Watch What You Eat!
Alan L. Johnson
Stephen Ostroff, the FDA Deputy Commissioner for Foods and Veterinary Medicine, retired in January, according to Politico. After a reorganization, the FDA brought in the Blockchain food-safety king Frank Yiannas as Deputy Commissioner for Food Policy and Response. Anyone who's been following Yiannas knows he's the voice for Blockchain food-safety.
His landmark use of IBM's technology is by far one of the best advancements and uses of Blockchain I've seen yet.
Walmart's food safety solution using IBM Food Trust built on the IBM Blockchain Platform
Frank Yiannas, Walmart's Vice President of Food Safety, explains how Walmart can track food products through its supply chain using IBM Food Trust built on t...
It is great to see that he will be continuing his mission to protect our food supply at the FDA.
Walmart food safety VP Frank Yiannas headed to FDA
Frank Yiannas, the vice president of food safety for Walmart and an outspoken proponent of blockchain, is leaving retail to take a post at the Fo...
In the spirit of Yiannis' new role in protecting our food supply, here is a showcase of some of the deadliest foods.
15 of the Most Dangerous Foods on the Planet
We generally don't think of mealtimes as risky parts of our day, but there are plenty of foods out there we should be wary of.
According to Food Digest here are the "Top 15":
This seems like a broad category, we know. But 29 percent of all deaths from foodborne illnesses originate in meat and poultry, according to outbreak data collected by the U.S. Centers for Disease Control and Prevention (CDC).
Raw Dairy Products
“I personally do not drink raw milk. Pasteurizing milk reduces or removes potential hazards,” says Amanda Kinchla, associate professor at the University of Massachusetts Department of Food Science.
Paul Dawson, a food science professor at Clemson University’s College of Agriculture, Forestry and Life Sciences, says he doesn’t eat raw sprouts if he doesn’t know where they’ve come from.
For those who are allergic to peanuts, exposure to even a tiny amount can cause symptoms that range from a runny nose to full-on anaphylaxis, when the throat swells, making it difficult or impossible to breathe.
The American College of Allergy, Asthma & Immunology estimates that between a quarter and 40 percent of people who are allergic to peanuts are also allergic to at least one tree nut, a category that includes almonds, cashews, walnuts, and pine nuts. Along with peanuts and shellfish, it’s one of the primary causes of anaphylaxis.
Shrimp, crab, lobster, clams, mussels, oysters, and scallops are a double-threat to some people: Shellfish are one of the food allergens that most commonly lead to deadly anaphylaxis, and raw shellfish are also one of the most common causes of foodborne illnesses.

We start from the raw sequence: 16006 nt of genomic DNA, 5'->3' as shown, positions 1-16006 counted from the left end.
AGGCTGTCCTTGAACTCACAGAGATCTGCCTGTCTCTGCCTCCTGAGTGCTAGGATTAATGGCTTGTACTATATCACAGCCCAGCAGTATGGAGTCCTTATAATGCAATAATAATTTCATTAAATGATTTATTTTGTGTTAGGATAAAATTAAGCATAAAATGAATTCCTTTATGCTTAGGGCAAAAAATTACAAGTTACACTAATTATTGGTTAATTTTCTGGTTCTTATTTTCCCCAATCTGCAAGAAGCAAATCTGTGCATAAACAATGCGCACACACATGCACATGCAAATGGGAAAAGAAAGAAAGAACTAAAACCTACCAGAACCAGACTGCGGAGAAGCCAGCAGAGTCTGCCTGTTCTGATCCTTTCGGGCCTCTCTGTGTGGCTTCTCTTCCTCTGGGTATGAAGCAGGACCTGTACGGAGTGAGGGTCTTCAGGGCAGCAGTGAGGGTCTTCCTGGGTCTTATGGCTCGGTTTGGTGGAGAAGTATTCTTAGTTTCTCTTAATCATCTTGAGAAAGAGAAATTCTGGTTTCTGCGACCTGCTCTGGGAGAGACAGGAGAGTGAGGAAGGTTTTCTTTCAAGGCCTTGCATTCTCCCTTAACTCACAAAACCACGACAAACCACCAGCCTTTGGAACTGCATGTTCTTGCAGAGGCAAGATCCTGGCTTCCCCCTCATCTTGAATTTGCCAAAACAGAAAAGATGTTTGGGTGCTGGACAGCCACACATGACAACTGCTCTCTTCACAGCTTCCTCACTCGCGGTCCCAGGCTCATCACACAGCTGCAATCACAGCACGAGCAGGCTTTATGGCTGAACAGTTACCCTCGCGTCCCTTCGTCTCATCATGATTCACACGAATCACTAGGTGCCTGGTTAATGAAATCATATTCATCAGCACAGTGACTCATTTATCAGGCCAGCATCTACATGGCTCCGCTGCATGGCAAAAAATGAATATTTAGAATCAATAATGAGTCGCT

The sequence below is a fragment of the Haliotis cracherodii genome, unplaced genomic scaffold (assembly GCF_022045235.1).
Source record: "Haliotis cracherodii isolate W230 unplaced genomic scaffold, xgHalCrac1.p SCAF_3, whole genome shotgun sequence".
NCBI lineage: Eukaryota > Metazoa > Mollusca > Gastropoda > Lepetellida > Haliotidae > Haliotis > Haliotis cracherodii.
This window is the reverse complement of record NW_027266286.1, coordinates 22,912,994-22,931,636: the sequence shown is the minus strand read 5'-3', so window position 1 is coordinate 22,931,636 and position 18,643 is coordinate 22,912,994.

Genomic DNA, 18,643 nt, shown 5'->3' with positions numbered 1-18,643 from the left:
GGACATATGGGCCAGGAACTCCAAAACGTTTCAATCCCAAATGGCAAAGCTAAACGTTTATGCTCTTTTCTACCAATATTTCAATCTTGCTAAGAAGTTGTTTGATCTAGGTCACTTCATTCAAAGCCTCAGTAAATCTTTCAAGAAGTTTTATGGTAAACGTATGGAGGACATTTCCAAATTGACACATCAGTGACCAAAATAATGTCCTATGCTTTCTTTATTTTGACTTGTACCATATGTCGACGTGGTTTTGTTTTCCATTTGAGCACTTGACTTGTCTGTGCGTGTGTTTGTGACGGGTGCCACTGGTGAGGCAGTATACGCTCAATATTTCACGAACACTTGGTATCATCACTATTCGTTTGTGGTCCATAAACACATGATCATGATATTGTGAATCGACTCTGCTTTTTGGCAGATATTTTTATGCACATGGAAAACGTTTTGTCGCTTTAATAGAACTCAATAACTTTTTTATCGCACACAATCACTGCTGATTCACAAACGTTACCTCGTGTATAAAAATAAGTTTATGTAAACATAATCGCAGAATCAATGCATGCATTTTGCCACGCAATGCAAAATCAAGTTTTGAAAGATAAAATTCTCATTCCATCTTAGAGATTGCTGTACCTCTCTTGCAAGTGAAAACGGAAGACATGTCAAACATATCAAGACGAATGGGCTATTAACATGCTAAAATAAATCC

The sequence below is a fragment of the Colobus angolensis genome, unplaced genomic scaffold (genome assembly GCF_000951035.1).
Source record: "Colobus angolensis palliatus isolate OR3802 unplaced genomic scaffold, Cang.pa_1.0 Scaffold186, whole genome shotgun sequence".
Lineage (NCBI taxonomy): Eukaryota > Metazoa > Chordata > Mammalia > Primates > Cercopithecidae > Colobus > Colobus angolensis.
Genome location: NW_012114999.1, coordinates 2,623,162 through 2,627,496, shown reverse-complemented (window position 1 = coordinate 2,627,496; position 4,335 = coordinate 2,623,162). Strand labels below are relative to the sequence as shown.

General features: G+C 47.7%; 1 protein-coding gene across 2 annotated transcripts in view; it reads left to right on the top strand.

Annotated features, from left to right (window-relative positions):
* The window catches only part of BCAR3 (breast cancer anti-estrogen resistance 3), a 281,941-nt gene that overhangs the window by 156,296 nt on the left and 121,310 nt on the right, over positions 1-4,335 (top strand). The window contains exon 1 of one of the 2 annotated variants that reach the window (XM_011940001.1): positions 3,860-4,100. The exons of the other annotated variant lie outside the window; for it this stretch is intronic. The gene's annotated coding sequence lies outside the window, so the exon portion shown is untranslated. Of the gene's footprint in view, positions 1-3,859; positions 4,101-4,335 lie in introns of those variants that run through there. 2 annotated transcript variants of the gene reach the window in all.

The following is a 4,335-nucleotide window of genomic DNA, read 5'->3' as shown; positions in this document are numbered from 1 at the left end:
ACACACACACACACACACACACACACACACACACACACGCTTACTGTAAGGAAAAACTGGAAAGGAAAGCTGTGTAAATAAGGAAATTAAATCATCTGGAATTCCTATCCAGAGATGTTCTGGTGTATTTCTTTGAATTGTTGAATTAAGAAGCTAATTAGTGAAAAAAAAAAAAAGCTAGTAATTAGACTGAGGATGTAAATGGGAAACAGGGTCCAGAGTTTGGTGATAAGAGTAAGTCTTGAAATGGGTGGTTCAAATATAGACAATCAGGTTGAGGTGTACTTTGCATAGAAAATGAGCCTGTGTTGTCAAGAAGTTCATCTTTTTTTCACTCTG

For most of us, this sweet and pretty yellow fruit is safe to eat—but that’s only because our kidneys filter out a neurotoxin called caramboxin, according to Phys.org.
“There are chemicals inside of cherry pits that can liberate cyanide,” says Carl K. Winter, an extension food toxicologist at the University of California, Davis.
Apple & Pear Seeds
Cherries aren’t the only fruit with poisonous seeds. “Many seeds and pits contain compounds that, when eaten, are digested into cyanide,” Dawson says.
This starchy root is another potential poisoner: “It’s similar to cherry pits in that it has cyanogenic glycosides, chemicals that can liberate cyanide,” Winter says.
They make delicious jams, compotes, syrups, and pies, according to the BBC, but only after they’re cooked. Raw berries (and the plant’s bark and leaves) contain a compound that can cause nausea
“If you’re an experienced mycologist, it’s a great hobby for you,” Winter says. “You know what you’re doing, you know what to avoid.” If, on the other hand, you’re not completely sure what kind of mushroom you’re looking at, don’t pick it. The death cap mushroom’s toxins totally resist cooking and will cause severe illness within hours, leading to coma and eventually death in half of the people who eat it, according to Britannica.com.
When they’ve been sitting around for a while, exposed to light and warm temperatures, potatoes can start to produce a chemical called solanine that, in high enough concentrations, can cause nausea, headaches, and neurological problems, according to the New York Times.
Fugu, aka pufferfish, are the second-most poisonous vertebrate in the world (after the golden poison frog), but their meat is sold for hundreds of dollars at high-end restaurants in Japan, reports CNN.
Reality Changing Observations:
Q1. How do you see foresee Blockchain affecting our food supply?
Q2. What foods do you avoid because of their potential for contamination?
Q3. What can you do to be safer about your food consumption?